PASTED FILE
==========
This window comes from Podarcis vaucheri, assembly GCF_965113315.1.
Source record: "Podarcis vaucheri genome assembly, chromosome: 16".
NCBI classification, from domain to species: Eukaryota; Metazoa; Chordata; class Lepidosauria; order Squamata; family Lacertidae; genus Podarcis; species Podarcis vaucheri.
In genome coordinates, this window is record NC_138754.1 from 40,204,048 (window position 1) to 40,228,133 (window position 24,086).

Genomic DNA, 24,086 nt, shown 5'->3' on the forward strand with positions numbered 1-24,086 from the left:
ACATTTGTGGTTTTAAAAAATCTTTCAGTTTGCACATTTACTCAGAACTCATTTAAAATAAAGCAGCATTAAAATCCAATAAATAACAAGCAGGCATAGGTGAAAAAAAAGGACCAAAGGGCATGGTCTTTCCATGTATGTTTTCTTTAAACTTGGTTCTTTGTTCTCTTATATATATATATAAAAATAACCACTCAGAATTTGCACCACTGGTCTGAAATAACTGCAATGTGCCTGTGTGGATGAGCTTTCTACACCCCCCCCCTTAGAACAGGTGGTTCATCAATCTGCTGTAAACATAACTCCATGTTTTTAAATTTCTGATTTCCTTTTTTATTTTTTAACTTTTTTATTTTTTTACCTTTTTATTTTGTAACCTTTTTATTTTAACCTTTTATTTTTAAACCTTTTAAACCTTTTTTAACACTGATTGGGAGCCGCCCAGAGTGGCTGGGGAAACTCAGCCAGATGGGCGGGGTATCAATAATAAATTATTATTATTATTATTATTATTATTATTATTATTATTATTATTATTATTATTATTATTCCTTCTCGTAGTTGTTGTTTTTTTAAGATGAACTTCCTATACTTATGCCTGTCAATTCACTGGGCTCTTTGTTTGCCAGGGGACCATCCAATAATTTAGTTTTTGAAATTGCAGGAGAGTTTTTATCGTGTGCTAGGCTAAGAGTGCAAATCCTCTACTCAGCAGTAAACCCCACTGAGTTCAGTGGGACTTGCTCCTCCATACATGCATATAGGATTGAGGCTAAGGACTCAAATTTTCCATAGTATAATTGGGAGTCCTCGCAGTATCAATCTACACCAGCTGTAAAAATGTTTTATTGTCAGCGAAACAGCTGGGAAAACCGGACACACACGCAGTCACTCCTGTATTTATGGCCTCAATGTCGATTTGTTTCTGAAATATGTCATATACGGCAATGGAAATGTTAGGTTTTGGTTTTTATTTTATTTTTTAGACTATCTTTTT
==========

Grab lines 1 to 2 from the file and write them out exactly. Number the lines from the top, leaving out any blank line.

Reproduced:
This window comes from Podarcis vaucheri, assembly GCF_965113315.1.
Source record: "Podarcis vaucheri genome assembly, chromosome: 16".